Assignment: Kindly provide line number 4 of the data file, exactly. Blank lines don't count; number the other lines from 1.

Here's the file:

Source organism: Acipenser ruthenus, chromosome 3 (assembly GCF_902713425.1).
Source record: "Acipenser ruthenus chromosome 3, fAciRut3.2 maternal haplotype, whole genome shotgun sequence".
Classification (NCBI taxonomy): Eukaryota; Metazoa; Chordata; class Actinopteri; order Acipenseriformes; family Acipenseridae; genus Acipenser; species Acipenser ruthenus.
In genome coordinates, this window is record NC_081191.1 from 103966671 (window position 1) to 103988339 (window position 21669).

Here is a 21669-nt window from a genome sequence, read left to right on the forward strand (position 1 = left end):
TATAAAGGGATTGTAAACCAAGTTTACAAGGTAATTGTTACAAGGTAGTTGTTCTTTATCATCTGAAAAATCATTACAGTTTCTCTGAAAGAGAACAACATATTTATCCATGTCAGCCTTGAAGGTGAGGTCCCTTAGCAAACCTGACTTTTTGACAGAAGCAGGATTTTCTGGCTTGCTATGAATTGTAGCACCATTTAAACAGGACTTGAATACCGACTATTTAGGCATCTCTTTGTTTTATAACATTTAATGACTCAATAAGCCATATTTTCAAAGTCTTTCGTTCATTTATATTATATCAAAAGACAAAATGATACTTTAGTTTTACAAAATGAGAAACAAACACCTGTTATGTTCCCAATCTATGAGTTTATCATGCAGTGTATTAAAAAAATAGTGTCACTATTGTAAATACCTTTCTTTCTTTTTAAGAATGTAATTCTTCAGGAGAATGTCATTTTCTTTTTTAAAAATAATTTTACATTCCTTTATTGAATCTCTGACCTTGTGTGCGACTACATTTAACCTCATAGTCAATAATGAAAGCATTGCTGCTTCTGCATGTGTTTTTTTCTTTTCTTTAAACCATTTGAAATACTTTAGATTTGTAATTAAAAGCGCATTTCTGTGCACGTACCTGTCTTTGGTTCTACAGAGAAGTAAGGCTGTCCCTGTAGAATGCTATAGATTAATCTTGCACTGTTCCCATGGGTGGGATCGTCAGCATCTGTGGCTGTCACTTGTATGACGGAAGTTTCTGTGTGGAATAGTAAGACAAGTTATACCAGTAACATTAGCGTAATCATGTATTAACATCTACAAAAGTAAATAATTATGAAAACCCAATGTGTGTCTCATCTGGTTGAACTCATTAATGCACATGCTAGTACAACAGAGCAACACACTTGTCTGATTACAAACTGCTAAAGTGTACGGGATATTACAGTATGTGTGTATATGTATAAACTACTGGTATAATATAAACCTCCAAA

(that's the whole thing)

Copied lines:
In genome coordinates, this window is record NC_081191.1 from 103966671 (window position 1) to 103988339 (window position 21669).